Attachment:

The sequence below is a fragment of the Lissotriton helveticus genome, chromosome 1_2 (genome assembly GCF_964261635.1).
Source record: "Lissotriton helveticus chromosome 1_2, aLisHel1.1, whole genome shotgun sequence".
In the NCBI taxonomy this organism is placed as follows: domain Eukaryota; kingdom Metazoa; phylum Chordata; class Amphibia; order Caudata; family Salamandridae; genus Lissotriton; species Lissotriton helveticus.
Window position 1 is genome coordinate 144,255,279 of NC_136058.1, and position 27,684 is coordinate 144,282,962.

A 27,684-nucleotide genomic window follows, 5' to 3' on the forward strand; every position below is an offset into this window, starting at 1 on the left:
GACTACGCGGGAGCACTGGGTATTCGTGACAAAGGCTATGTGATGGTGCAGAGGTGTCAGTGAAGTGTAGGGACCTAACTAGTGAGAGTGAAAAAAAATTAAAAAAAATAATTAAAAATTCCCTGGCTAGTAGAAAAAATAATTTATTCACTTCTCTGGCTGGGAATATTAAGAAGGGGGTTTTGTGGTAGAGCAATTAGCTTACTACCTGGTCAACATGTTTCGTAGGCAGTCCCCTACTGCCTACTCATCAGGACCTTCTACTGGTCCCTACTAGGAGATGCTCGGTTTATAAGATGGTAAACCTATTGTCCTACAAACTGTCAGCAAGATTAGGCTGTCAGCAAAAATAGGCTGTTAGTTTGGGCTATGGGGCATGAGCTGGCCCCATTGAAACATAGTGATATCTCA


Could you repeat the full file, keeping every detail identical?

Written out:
The sequence below is a fragment of the Lissotriton helveticus genome, chromosome 1_2 (genome assembly GCF_964261635.1).
Source record: "Lissotriton helveticus chromosome 1_2, aLisHel1.1, whole genome shotgun sequence".
In the NCBI taxonomy this organism is placed as follows: domain Eukaryota; kingdom Metazoa; phylum Chordata; class Amphibia; order Caudata; family Salamandridae; genus Lissotriton; species Lissotriton helveticus.
Window position 1 is genome coordinate 144,255,279 of NC_136058.1, and position 27,684 is coordinate 144,282,962.

A 27,684-nucleotide genomic window follows, 5' to 3' on the forward strand; every position below is an offset into this window, starting at 1 on the left:
GACTACGCGGGAGCACTGGGTATTCGTGACAAAGGCTATGTGATGGTGCAGAGGTGTCAGTGAAGTGTAGGGACCTAACTAGTGAGAGTGAAAAAAAATTAAAAAAAATAATTAAAAATTCCCTGGCTAGTAGAAAAAATAATTTATTCACTTCTCTGGCTGGGAATATTAAGAAGGGGGTTTTGTGGTAGAGCAATTAGCTTACTACCTGGTCAACATGTTTCGTAGGCAGTCCCCTACTGCCTACTCATCAGGACCTTCTACTGGTCCCTACTAGGAGATGCTCGGTTTATAAGATGGTAAACCTATTGTCCTACAAACTGTCAGCAAGATTAGGCTGTCAGCAAAAATAGGCTGTTAGTTTGGGCTATGGGGCATGAGCTGGCCCCATTGAAACATAGTGATATCTCA